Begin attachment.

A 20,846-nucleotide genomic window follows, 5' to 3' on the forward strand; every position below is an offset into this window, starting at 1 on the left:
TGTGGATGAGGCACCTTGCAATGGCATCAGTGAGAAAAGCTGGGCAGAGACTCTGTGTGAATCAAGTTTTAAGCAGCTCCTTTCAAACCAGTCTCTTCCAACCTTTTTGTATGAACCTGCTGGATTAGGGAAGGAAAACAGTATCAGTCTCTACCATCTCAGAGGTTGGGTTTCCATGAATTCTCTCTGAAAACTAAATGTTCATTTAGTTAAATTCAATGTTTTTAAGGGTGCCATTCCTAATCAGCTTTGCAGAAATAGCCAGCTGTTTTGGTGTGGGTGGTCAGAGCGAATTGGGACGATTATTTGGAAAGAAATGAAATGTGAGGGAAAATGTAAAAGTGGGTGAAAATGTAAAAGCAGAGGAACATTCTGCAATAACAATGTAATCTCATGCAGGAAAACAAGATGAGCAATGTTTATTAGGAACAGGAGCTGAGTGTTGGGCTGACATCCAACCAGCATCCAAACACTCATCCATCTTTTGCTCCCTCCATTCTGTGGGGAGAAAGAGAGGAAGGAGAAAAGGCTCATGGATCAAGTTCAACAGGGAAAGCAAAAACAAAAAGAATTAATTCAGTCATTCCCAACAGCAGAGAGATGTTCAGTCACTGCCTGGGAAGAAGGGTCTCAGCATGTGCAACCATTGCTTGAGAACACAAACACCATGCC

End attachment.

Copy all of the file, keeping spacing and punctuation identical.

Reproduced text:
A 20,846-nucleotide genomic window follows, 5' to 3' on the forward strand; every position below is an offset into this window, starting at 1 on the left:
TGTGGATGAGGCACCTTGCAATGGCATCAGTGAGAAAAGCTGGGCAGAGACTCTGTGTGAATCAAGTTTTAAGCAGCTCCTTTCAAACCAGTCTCTTCCAACCTTTTTGTATGAACCTGCTGGATTAGGGAAGGAAAACAGTATCAGTCTCTACCATCTCAGAGGTTGGGTTTCCATGAATTCTCTCTGAAAACTAAATGTTCATTTAGTTAAATTCAATGTTTTTAAGGGTGCCATTCCTAATCAGCTTTGCAGAAATAGCCAGCTGTTTTGGTGTGGGTGGTCAGAGCGAATTGGGACGATTATTTGGAAAGAAATGAAATGTGAGGGAAAATGTAAAAGTGGGTGAAAATGTAAAAGCAGAGGAACATTCTGCAATAACAATGTAATCTCATGCAGGAAAACAAGATGAGCAATGTTTATTAGGAACAGGAGCTGAGTGTTGGGCTGACATCCAACCAGCATCCAAACACTCATCCATCTTTTGCTCCCTCCATTCTGTGGGGAGAAAGAGAGGAAGGAGAAAAGGCTCATGGATCAAGTTCAACAGGGAAAGCAAAAACAAAAAGAATTAATTCAGTCATTCCCAACAGCAGAGAGATGTTCAGTCACTGCCTGGGAAGAAGGGTCTCAGCATGTGCAACCATTGCTTGAGAACACAAACACCATGCC